Linux can't get to yet. However, we are demonstrating that, with
the pace of change and innovation, you can measure that gap in
months rather than years.
What impact do you think the eagerly awaited Intel IA-64
will have, and will you design code specifically for
People are only just beginning to see the huge impact that IA-64
will have, and we have been writing code for it. The fact that open
source development and debugging kits for IA-64 have been around
for some months means that Red Hat will be available for those
products when they become available.
I think what you'll see is an architecture that provides Unix
performance at Intel pricing. Once you have an operating system
that is beginning to scale to 32 or 64 processors, then you start
to have interesting conversations about what role proprietary
operating systems have to play. If you look at all the IDC data,
Linux is growing predominantly at the expense of traditional Unix
and that's where most of the market is going.
Why is Linux winning Unix customers?
There are a number of reasons. From a Unix hacker's perspective,
Linux delivers what Unix always promised. From a platform basis, it
gives someone with Unix skills an easy transition, and the cost
involved is relatively low.
The more popular an operating system gets, the more
targeted it is by hackers. How do you see this affecting Red
I think that there are a couple of issues. One is that there are
more people checking and developing code in an open source
environment than a proprietary one. The second is that you will
always get issues with software, but with the open source area you
have the best talent working on fixing the bugs.
For example, the US Department of Defense used the open source
community to help it fix bugs on some of its major sites. I think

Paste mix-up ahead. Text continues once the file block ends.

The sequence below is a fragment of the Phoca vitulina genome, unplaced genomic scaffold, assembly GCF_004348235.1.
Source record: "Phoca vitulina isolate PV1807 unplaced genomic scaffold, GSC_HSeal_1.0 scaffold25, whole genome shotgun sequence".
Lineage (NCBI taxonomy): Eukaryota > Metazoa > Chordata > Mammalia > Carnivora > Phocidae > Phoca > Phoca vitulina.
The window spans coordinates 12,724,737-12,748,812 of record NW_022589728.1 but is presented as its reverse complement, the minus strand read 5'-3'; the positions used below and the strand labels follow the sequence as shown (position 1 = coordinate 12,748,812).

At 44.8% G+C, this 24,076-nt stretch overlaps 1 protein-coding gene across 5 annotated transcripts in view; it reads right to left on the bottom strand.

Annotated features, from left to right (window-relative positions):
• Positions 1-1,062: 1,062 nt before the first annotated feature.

there is a lot of misinformation spread around the market.
Architecturally, Linux is safer than, let's say, an NT
Do you see the many different flavours of Linux holding
One of the biggest misconceptions is that Linux is an operating
system - it's not. Linux is a series of packages based on a common
kernel and it's that kernel that gives all the various projects
their family tree.
There is a clear focus from all the major players to remain true
to that development model. By having all these packages, and a
consistent method of integrating them, what you get is different
flavours of Linux for different areas of the market.
Red Hat is targeted at the server market, and now at the
embedded space. We do not aggressively target the desktop market.
What you'll see is companies focusing on particular niches, and
that's inevitable. Red Hat is the market leader now but our
competition is not the other Linux distributors, it's the big
What do you see the next two or three years holding for
There are two critical areas that Linux is going into. The first is
to continue developing its strength, which is dotcoms. We are
worldwide market leader in web servers now, with 34 per cent market
The second is that we are moving towards embedded space. This is
the exploding market where Linux becomes more apparent to a new
generation of users.
So you'll be hoping that the dotcom bubble doesn't
I think that the dotcom bubble won't burst. But clearly there are
going to be winners and losers.
You have recently purchased internet performance
management vendor, Bluecurve. Why?
It is the first of our steps towards building more functionality
into server management services. The next stage is to build up the
service offering because it's clear that customers need more
automated tools, such as automated load balancing.
The other thing we have announced is the formation of Red Hat
Ventures, which is a fund of up to $50m (£30m) that will let
us invest in developing the economy for open source. This will
allow us to make selective investments into companies to help
develop new technologies or services that are open source